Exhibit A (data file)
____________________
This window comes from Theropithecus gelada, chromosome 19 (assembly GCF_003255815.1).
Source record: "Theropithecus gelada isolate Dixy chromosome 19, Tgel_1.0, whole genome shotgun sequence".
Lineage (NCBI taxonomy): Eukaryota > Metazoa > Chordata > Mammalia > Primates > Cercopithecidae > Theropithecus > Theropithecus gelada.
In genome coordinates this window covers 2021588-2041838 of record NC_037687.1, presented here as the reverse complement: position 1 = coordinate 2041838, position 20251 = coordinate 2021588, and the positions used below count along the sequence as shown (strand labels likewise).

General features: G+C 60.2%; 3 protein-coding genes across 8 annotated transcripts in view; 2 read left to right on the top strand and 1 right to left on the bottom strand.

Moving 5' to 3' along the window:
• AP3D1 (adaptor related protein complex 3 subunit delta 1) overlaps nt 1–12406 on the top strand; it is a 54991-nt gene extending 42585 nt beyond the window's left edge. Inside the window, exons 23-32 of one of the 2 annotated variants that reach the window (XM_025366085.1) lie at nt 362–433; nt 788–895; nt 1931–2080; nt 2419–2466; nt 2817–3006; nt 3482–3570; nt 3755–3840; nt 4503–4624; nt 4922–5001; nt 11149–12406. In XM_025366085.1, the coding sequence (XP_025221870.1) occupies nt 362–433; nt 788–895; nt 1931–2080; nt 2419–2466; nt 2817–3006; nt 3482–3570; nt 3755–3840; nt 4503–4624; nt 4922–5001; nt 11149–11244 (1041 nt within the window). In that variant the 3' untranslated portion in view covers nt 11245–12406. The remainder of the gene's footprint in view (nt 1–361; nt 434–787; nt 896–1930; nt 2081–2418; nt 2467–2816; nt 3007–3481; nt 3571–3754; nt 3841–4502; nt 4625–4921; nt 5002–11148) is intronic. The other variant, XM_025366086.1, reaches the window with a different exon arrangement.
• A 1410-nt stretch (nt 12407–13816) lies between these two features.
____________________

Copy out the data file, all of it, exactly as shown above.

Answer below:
This window comes from Theropithecus gelada, chromosome 19 (assembly GCF_003255815.1).
Source record: "Theropithecus gelada isolate Dixy chromosome 19, Tgel_1.0, whole genome shotgun sequence".
Lineage (NCBI taxonomy): Eukaryota > Metazoa > Chordata > Mammalia > Primates > Cercopithecidae > Theropithecus > Theropithecus gelada.
In genome coordinates this window covers 2021588-2041838 of record NC_037687.1, presented here as the reverse complement: position 1 = coordinate 2041838, position 20251 = coordinate 2021588, and the positions used below count along the sequence as shown (strand labels likewise).

General features: G+C 60.2%; 3 protein-coding genes across 8 annotated transcripts in view; 2 read left to right on the top strand and 1 right to left on the bottom strand.

Moving 5' to 3' along the window:
• AP3D1 (adaptor related protein complex 3 subunit delta 1) overlaps nt 1–12406 on the top strand; it is a 54991-nt gene extending 42585 nt beyond the window's left edge. Inside the window, exons 23-32 of one of the 2 annotated variants that reach the window (XM_025366085.1) lie at nt 362–433; nt 788–895; nt 1931–2080; nt 2419–2466; nt 2817–3006; nt 3482–3570; nt 3755–3840; nt 4503–4624; nt 4922–5001; nt 11149–12406. In XM_025366085.1, the coding sequence (XP_025221870.1) occupies nt 362–433; nt 788–895; nt 1931–2080; nt 2419–2466; nt 2817–3006; nt 3482–3570; nt 3755–3840; nt 4503–4624; nt 4922–5001; nt 11149–11244 (1041 nt within the window). In that variant the 3' untranslated portion in view covers nt 11245–12406. The remainder of the gene's footprint in view (nt 1–361; nt 434–787; nt 896–1930; nt 2081–2418; nt 2467–2816; nt 3007–3481; nt 3571–3754; nt 3841–4502; nt 4625–4921; nt 5002–11148) is intronic. The other variant, XM_025366086.1, reaches the window with a different exon arrangement.
• A 1410-nt stretch (nt 12407–13816) lies between these two features.